I think there’s something to this. I’m not sure I agree with the example of Baylor, but I do agree that institutions–or programs within larger institutions–that have a strong shared distinctive quality or cultural identity that can be communicated effectively are going to be more likely players in the future than those that try a version of me-tooism. There will always be a larger and cheaper version of what you are offering, and so playing that game is likely to mean you are inevitably swallowed by the sharks you swim with.

Nevertheless, Deneen doesn’t give much guidance for how smaller institutions might get there. Distinctive “artisanal” educational cultures can’t be built up overnight through a PR department. They usually develop over decades. In addition to the schools that Daneen mentions (Side note but I’m interested in how many of them are religious schools), I think of places like Warren Wilson College with their integration of work and standard academics, or Bennington College with its work terms and open curriculum, or EverGreen State College with its emphasis on an integrated environmentalism in an open curriculum. These were all places my son applied to for College and I think he applied precisely because they had this “artisinal” educational outlook that resisted a standardized model of education. (He will attend Bennington in 2014 after a gap year). All of these places struggle, but they might have a fighting chance of enduring precisely because they choose to be different and distinctive rather than struggling to be distinguished amongst the mass that are offering more or less the same thing.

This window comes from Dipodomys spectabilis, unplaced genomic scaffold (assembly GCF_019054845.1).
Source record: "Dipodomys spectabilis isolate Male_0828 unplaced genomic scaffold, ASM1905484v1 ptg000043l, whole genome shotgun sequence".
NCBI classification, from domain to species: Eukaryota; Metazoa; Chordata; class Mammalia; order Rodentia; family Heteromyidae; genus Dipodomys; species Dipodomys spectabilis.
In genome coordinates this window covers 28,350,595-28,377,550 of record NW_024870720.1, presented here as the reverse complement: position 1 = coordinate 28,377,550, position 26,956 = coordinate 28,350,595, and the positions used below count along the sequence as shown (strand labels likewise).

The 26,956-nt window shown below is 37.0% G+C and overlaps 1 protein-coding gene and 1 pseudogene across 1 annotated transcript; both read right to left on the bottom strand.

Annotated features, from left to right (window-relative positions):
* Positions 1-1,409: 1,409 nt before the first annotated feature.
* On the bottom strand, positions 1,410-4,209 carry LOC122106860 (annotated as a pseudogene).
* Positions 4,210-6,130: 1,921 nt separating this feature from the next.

But these places and others like them didn’t develop their “family farm” versions of higher education at the drop of the hat. It’s unclear how a local educational culture develops where one doesn’t exist. How do they begin? How are they imagined? Why do they endure? How can you get one? Any ideas?